KING: Going back to line from Mayor Buttigieg for a minute though, to the point that was made earlier. It's a great line. But it's a great line we have to fight. But then he did not turn either Senator Sanders or Warren and take them on Medicare for all or turn to moderates and say they're wrong. He did not --

HENDERSON: He dropped a good line and got out.

KING: He dropped the good line because he's waiting. He's already qualified for the next debate. He's waiting for the field to get smaller to figure out where the race shifts so that he has manoeuvre --

COOPER: I got to get a break in. We're going to take a short break. The conversation continues.


[01:20:00] COOPER: And welcome back. It is a late night here in Detroit and we're still hanging out. want to check in with Chris Cuomo in what Francis Albert Sinatra

called the wee small hours of the morning. Chris?

CUOMO: Where is my cigarette and my whisky my friend? Thanks for the commercial break.

COOPER: You look like very Sinatra I will say actually.

CUOMO: Blue eyes or he's in contacts. So we have been here -- you've given us a great gift tonight my friend because April, Mr. Preston, and Mr. Name and I -- I gave her one name because she's more important than the other two guys. We have been listening to your panel and it allows us to process.

We hear all these great minds talking about things and we're able to kind of like synthesize. Oh that's a good point, oh this is their challenge. I get it. And I want to pick up on something that April was figuring out.

So reparations comes up and it could easily be processed as just a live wire for Democrats, be careful, you see it differently though about something that needs to be explored and discussed and owned in order to have any authenticity with the African-American community.

RYAN: Yes, you know, Marianne Williamson, I mean so many people had discredited her because she doesn't have any political experience, but tonight you know she really came in with something saying 4o acres -- 40 acres and a mule.

And if you go back in history, General Sherman during the Civil War promised the Black Union Soldiers who were slaves 40 acres and a mule. If you know the president would sign off on this military order which then President Abraham Lincoln did, but the promise was never fulfilled.

CUOMO: This is -- let's hear Marianne, shall we? Marianne Williamson tonight had said earlier in the coverage. I'm a fan of a couple of her books. She's had four bestsellers. This was the first time I ever heard her channel the voice that she often offers up in her writing. Here's what she had to say.

All right, but if we keep waiting like this, we'll think you're going to hear.

So do the impersonation?

CUOMO: So what she did -- no, no, no, I don't want to channel right now. She had too big clap back moments and honestly she did. If you were to look at an applause analysis, not that it's a relevant metric, but when she talked about Flint and how the problems of racism and economic disparity or not just synonymous --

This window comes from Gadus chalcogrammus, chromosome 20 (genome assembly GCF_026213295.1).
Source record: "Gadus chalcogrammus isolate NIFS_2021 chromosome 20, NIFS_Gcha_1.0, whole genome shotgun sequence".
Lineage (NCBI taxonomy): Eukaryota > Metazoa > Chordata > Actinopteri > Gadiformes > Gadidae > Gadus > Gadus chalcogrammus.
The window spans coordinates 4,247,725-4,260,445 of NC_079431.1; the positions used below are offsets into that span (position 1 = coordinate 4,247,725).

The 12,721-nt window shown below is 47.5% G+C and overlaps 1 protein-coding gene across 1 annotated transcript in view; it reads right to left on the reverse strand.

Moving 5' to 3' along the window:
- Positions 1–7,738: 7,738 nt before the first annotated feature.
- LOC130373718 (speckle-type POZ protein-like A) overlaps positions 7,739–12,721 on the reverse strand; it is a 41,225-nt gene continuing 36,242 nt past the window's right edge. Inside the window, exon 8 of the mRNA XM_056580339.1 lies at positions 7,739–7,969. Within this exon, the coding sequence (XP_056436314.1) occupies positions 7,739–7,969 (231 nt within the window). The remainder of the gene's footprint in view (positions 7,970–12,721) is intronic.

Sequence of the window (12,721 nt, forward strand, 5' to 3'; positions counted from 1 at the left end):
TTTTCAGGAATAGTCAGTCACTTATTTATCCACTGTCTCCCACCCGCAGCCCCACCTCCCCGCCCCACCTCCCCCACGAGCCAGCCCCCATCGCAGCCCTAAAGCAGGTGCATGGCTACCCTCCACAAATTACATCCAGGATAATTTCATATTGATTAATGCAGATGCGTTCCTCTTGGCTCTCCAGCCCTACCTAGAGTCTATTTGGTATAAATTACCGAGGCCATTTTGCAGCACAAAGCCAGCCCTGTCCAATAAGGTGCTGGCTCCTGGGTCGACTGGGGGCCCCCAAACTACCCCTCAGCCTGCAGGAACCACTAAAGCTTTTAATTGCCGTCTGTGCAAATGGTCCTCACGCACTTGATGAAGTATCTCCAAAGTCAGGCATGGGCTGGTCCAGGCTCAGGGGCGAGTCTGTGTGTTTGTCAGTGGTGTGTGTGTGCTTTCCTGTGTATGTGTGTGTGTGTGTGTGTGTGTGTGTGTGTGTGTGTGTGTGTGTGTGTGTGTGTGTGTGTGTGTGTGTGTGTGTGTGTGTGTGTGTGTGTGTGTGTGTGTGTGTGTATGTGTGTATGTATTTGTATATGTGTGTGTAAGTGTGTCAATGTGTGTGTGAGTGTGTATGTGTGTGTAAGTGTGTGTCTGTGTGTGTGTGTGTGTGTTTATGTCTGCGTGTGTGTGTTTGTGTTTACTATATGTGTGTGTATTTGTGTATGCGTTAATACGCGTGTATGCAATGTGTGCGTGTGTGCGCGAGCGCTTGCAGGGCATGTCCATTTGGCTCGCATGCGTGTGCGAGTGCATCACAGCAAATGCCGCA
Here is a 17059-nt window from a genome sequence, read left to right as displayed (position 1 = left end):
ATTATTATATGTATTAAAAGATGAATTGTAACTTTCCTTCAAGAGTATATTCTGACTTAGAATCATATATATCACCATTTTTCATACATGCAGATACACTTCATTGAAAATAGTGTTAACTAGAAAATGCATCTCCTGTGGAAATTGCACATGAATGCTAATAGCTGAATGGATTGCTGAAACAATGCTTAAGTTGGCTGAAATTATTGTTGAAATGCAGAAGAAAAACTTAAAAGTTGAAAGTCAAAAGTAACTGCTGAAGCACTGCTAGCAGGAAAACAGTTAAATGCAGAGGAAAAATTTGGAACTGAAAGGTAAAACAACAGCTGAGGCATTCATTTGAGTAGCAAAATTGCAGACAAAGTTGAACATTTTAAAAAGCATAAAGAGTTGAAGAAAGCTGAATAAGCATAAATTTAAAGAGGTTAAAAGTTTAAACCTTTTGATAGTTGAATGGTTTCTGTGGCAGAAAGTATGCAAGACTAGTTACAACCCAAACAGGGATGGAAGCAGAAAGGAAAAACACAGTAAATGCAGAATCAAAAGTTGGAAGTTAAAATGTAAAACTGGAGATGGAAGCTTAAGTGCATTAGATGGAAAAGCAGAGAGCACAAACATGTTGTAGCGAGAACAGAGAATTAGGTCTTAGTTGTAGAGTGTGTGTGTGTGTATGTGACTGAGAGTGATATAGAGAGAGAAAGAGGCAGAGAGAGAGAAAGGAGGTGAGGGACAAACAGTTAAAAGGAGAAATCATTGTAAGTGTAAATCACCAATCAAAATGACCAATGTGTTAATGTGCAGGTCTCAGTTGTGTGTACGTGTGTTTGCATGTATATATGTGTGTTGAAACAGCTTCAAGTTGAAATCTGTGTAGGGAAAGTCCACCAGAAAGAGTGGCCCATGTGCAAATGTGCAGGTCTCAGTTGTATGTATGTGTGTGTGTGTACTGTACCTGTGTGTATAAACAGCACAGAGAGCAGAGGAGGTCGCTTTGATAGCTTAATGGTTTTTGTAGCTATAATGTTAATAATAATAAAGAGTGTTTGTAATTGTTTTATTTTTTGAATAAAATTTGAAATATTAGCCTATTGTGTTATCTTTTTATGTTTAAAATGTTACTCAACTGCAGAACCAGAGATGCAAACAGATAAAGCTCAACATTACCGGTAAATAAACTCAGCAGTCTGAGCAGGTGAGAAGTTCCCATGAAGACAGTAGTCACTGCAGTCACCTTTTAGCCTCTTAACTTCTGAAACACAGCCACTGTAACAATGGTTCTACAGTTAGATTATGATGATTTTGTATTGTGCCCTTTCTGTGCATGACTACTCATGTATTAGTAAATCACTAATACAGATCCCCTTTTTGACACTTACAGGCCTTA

RYAN: And she talked about infrastructure.

CUOMO: Right and that's bigger than just Flint, she really owned it in a way. By the way, it happens to be true especially in Flint. The place is still suffering and nobody cares the way they used to, it resonated.

She then talks 40 acres and a mule and the question was something about how -- what qualifies you to and she gave a do the math 40 acres and a mule which is what was promised, in current day dollars, this is what it would be. And then it becomes how do you use that money.

RYAN: And you know, it kind of in a tongue-in-cheek joking way but not necessarily joking. What does 40 acres and a mule equate to today? You know, I kind of joke say it's a house in the Potomac and a Maybach, but then you have white America, you call it a wasp America, how are you going to get that?

And I'm still living this way and you know, and that's the problem that we're dealing with in America. You're going to one-up me over a mistake or something that happened a long time ago but you have to remember this, so many other communities get apologies and get reparations yet African-Americans, the descendants of slaves have yet to receive an apology or any kind of repay, be it a direct repay or be it something or grants into the community. We've seen those grants over the years not work in urban areas.

CILLIZZA: Just one point in Marianne Williamson because when April was talking about, I was just thinking about her at both debates. In the first debate -- first of all, stylistically she's radically different than the other nine. You know, the nine on a policy perspective, they're a little bit different but stylistically she's --

[01:25:01] RYAN: But she came ready to play tonight. She came ready to play -- CUOMO: We have the sound bite. So let's contextualize it the right

way here. Here is Marianne Williamson making this point.


MARIANNE WILLIAMSON (D), PRESIDENTIAL CANDIDATE: We need to recognize that when it comes to the economic gap between blacks and whites in America, it does come from a great injustice that has never been dealt with. That great injustice has had to do with the fact that there was 250 years of slavery followed by another 100 years of domestic terrorism.

What makes me qualified to say $200 to $500 billion? I'll tell you what makes me qualified. If you did the math of the 40 acres and a mule given that there was four to five million slaves at the end of the Civil War. Now, for to five -- and then we're all promised 40 acres and a mule for every family of four, if you did the math, today it would be trillions of dollars.

And I believe that anything less than $100 billion is an insult and I believe that $200 to $500 billion is politically feasible today because so many Americans realize there is an injustice that continues to form a toxicity underneath the surface.